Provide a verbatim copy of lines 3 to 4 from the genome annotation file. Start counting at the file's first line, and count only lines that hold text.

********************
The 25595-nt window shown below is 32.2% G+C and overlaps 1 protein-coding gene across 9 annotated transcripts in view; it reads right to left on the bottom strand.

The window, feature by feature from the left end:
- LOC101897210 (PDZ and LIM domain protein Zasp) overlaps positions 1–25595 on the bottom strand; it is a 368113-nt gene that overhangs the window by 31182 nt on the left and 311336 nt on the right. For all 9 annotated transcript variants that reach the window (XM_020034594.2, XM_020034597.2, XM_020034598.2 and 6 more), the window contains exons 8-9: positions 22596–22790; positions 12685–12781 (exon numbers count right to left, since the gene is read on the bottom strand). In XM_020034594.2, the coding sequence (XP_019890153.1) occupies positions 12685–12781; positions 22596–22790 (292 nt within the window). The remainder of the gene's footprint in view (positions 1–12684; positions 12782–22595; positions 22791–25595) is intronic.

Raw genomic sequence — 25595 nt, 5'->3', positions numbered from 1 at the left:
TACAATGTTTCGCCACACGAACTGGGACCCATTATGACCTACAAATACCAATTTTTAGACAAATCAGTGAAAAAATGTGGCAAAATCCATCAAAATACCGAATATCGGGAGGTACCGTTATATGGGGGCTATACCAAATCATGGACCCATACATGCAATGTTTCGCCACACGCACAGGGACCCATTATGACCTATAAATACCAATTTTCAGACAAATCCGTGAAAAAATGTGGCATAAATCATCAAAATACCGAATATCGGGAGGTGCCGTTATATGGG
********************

- LOC101897210 (PDZ and LIM domain protein Zasp) overlaps positions 1–25595 on the bottom strand; it is a 368113-nt gene that overhangs the window by 31182 nt on the left and 311336 nt on the right. For all 9 annotated transcript variants that reach the window (XM_020034594.2, XM_020034597.2, XM_020034598.2 and 6 more), the window contains exons 8-9: positions 22596–22790; positions 12685–12781 (exon numbers count right to left, since the gene is read on the bottom strand). In XM_020034594.2, the coding sequence (XP_019890153.1) occupies positions 12685–12781; positions 22596–22790 (292 nt within the window). The remainder of the gene's footprint in view (positions 1–12684; positions 12782–22595; positions 22791–25595) is intronic.

Raw genomic sequence — 25595 nt, 5'->3', positions numbered from 1 at the left: